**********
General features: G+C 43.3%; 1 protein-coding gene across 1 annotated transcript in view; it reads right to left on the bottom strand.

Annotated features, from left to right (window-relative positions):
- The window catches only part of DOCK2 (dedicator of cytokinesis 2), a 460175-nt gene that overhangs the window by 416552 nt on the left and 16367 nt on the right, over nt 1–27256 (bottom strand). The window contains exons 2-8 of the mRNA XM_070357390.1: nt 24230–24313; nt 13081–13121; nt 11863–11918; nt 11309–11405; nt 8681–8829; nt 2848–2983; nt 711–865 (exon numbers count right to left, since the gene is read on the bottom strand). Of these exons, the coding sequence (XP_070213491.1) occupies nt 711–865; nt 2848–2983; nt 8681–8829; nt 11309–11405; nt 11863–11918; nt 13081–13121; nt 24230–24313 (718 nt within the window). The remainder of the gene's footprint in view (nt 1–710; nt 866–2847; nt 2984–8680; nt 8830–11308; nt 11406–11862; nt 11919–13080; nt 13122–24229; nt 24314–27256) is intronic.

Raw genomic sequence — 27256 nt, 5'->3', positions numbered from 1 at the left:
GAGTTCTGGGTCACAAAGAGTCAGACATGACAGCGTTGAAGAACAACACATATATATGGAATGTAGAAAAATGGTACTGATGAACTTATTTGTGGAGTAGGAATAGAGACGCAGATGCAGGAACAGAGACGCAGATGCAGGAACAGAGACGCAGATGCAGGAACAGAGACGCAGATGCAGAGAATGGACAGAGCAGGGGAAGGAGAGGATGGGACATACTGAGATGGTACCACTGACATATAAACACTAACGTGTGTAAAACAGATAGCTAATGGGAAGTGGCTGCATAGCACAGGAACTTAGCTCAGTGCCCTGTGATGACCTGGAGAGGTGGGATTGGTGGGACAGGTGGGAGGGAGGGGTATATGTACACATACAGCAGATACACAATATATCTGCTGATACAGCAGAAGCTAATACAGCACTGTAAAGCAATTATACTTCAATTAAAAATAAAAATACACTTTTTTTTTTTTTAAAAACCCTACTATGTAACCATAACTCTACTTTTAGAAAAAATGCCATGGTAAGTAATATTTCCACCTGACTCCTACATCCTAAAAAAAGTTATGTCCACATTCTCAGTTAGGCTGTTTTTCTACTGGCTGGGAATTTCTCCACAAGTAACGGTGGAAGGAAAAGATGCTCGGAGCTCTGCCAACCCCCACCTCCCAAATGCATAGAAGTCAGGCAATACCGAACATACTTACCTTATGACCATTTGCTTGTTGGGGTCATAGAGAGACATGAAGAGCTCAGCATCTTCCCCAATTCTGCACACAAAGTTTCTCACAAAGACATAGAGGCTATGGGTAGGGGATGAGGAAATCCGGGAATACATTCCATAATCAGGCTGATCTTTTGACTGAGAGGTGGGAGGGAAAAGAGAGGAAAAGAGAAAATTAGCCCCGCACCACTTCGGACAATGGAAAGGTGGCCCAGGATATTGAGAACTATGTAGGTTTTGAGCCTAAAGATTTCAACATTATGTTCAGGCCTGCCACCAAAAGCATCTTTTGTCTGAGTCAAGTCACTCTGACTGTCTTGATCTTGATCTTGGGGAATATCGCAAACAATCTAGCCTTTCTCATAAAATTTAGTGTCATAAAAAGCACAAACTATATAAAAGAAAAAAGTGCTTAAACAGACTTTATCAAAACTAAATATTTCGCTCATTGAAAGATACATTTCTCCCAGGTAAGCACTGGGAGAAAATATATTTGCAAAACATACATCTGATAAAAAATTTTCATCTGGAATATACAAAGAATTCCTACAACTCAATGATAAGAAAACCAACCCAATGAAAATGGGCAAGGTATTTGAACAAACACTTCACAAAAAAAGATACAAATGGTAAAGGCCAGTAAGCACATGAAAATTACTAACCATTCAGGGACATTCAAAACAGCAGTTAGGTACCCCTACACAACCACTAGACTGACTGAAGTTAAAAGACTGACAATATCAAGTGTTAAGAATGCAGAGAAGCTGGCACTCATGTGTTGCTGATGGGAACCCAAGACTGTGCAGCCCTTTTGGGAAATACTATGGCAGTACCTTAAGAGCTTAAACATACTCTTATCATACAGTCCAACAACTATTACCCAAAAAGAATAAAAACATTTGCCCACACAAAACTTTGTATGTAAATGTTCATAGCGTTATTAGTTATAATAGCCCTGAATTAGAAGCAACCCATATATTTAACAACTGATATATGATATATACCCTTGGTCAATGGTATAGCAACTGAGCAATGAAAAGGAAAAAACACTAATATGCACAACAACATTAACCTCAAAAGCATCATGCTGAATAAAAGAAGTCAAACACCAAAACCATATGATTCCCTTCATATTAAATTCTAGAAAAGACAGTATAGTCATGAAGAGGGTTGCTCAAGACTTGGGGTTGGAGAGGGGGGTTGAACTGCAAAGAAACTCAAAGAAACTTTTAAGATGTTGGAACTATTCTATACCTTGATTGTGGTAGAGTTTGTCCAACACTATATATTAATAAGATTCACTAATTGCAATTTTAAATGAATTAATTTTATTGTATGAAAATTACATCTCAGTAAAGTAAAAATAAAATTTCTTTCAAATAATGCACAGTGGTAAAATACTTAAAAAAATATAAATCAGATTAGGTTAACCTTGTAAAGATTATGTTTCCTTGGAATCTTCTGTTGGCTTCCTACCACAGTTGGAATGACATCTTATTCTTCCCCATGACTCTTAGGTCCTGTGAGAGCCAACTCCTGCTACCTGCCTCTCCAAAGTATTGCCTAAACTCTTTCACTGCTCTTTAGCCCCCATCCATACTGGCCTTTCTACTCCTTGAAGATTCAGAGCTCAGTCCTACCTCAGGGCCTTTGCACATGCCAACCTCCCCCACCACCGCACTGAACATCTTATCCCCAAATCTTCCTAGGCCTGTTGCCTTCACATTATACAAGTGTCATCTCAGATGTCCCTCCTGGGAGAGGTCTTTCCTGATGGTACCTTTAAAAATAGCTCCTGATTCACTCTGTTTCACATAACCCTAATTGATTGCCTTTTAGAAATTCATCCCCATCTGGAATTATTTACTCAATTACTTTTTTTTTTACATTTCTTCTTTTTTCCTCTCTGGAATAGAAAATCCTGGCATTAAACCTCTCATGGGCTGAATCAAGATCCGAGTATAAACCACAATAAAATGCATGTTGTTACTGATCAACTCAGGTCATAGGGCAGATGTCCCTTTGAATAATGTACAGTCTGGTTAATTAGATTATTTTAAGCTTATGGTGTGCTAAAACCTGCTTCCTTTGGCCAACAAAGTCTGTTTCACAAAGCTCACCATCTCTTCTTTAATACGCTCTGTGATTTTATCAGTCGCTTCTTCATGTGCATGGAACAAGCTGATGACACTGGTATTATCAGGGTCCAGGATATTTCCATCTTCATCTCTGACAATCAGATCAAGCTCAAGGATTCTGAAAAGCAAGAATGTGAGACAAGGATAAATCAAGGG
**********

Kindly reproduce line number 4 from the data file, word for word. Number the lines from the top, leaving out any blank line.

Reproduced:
Raw genomic sequence — 27256 nt, 5'->3', positions numbered from 1 at the left: